Today I have been thinking a lot about description and bringing readers into the world we create as writers. I have been thinking about what I do as a writer to make my world alive and inviting for my reader. Here is a paragraph from my writing yesterday that I felt draws the reader in.
Last night was the first game of the playoffs for Sam’s baseball team. My son was pumped up! During dinner, he visualized all the what-ifs and the could be’s for the game. He has had a GREAT season. He continually makes plays at first and has become a hitter. He was right to expect good things. However, the first inning did not go as he had planned. He missed a wild throw from third to first and didn’t make the out. Later that same inning, the ball that was hit directly to him rolled between his legs and continued on to the outfield allowing the runner to get a double. Frustrating? Oh, yeah. At the end of the inning, he walked back to the dugout and wilted like a flower.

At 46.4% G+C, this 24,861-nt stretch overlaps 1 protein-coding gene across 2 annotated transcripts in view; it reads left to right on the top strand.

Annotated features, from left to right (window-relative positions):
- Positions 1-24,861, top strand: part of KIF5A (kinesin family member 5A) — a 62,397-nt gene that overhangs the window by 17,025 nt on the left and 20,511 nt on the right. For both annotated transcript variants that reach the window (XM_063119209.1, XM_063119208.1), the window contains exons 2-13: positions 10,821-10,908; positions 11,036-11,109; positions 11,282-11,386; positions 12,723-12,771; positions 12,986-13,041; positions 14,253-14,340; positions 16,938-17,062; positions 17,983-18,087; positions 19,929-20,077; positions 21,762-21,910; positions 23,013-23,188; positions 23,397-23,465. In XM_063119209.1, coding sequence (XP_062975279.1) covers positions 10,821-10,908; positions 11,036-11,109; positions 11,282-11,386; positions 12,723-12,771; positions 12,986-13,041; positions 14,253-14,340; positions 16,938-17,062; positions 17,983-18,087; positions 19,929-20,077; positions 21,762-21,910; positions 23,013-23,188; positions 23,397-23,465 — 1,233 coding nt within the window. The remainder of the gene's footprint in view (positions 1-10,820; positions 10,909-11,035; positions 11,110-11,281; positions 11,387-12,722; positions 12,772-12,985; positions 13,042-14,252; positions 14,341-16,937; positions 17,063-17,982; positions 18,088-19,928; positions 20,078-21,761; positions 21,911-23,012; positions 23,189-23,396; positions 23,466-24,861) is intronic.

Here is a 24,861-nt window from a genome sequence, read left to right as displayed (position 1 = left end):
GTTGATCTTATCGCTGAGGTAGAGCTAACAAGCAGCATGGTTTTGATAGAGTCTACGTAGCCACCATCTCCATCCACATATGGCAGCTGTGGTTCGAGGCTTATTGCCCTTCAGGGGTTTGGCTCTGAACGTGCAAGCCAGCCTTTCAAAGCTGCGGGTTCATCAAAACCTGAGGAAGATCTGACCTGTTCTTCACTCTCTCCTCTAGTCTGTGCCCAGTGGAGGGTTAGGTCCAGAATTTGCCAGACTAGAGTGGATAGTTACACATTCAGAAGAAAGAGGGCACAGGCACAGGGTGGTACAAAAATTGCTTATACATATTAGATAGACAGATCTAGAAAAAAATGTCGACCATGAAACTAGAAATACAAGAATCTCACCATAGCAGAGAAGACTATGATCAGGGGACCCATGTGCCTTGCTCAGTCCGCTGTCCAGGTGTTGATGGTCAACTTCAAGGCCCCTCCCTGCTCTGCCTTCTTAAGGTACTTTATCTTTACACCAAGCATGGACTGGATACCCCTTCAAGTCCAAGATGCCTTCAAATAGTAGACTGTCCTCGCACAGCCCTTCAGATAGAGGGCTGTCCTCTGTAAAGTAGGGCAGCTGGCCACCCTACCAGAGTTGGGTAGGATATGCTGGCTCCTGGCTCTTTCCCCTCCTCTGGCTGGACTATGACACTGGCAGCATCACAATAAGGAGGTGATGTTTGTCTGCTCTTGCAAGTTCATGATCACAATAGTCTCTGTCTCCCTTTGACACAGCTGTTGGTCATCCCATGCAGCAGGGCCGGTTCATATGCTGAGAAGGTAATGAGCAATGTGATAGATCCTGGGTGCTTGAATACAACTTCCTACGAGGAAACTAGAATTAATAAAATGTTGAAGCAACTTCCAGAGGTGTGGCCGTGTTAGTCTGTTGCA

As I look at this piece of text, I notice several things I tried.
- I italicized and used all capital letters on important words so that the reader could emphasize that word while they were reading, and hear my voice “talking” to them
- I used specific actions so the reader could picture what the ball did in two various plays
- I used specific words from baseball so the reader could know exactly what I was talking about
- I made a comparison between how Sam looked with something a reader would be familiar with to allow my reader to visualize exactly what I was talking about
We call these types of moves “craft moves”. Today, look over a section or a piece of your writing. Identify places where your writing was effective and label what you did in that section. Can you create a list of craft moves from one of your own pieces of writing?